Sony Pictures and Marvel Entertainment’s recent partnership over the shared custody of Spider-Man has not only led to Spider-Man’s future appearance in the next Captain America movie but also an upcoming reboot of the series with a new cast. This is Marvel’s chance to shake things up in a fictional universe in desperate need of diversity. Instead of trotting out the Peter Parker we’re all familiar with for the umpteenth time, why not explore other options? Here are four characters we’d like to champion as the potential new face of Spider-Man.
In 1977, a few years after the original Spider-Man comics debuted, creator Stan Lee decided to make a female version of Spider-Man intended as a one-off character. The result ended up being so popular that Marvel created a series based on her, now dubbed Spider-Woman. Jessica Drew, the original face under the Spider-Woman mask, had a variety of differing origin stories; Chief amongst them, however, was that she got her powers from being struck by a laser beam containing spider DNA—in her mother’s womb of all places.
Introduced in 2099 A.D., years after Peter Parker’s existence (Marvel mixes up timelines a lot), Miguel O’Hara was the first Latino character to assume the identity of Spider-Man in the 1992 comic Spider-Man 2099. O’Hara is a brilliant geneticist who lives in a futuristic New York. After an accident that causes half of his genes to be rewritten as a spider’s DNA, he dons the Spider-Man outfit and publically announces he will use his powers to fight for good. With Spider-Man 2099 in existence for more than two decades, O’Hara is a familiar face who can carry the mantle.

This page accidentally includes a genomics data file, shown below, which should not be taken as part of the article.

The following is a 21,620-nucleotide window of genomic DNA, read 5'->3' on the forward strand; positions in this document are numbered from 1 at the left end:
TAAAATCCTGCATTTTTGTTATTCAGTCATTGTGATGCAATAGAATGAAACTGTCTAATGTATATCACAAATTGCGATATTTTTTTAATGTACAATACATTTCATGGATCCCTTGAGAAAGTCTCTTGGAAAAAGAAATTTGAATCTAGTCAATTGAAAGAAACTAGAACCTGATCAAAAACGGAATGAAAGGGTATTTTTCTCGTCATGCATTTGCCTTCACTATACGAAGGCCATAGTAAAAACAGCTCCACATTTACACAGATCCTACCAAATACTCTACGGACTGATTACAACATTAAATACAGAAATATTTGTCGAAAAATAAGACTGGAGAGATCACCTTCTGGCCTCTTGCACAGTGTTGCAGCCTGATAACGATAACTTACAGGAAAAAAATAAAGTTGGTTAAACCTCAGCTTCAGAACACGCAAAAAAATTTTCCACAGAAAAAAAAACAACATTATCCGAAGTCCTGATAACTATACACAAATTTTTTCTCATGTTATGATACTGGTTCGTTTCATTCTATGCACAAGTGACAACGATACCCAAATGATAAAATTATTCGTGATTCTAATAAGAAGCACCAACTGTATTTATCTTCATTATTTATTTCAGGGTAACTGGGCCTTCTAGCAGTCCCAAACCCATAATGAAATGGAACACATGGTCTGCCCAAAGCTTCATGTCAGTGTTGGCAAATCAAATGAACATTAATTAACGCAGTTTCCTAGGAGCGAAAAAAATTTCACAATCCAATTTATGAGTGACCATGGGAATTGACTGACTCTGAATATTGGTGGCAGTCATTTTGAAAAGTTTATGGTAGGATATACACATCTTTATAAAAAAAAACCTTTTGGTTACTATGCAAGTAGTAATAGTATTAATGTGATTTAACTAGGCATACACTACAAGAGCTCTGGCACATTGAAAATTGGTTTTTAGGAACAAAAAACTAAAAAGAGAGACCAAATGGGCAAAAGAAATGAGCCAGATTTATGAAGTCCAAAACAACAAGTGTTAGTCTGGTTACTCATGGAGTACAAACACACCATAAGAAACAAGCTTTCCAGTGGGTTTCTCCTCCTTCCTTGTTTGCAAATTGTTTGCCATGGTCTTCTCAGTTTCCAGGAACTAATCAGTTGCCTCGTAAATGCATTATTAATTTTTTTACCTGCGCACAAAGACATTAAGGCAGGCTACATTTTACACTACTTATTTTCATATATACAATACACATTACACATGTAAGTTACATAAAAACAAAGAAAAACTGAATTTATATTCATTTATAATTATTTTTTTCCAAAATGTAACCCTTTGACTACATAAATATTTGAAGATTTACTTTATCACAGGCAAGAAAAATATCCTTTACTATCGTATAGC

In the 2011 Ultimate Comics: Spider-Man series, Peter Parker is killed by his nemesis, the Green Goblin, and Miles Morales rises to take his place. Morales, who is African-American and Latino, was also bitten by a radioactive spider and eventually gained powers and abilities like Peter Parker. Morales has previously been floated as a future Spider-Man candidate.
Debuting just last year, Cindy Moon is not only Marvel’s newest superhero, but she is also one of Marvel’s most prominent Asian-American superheroes. Her story is thus: Bitten by the same radioactive spider that gave Peter Parker his powers, Moon has been locked safe in a bunker for ten years to protect her from Morlun—a super villain with the power to drain the life out of his victims—and his family, who wish to use her powers for evil. Though Silk—as Moon is known—doesn’t have her own series yet, she would make for an awesome first Spider-Woman on the big screen.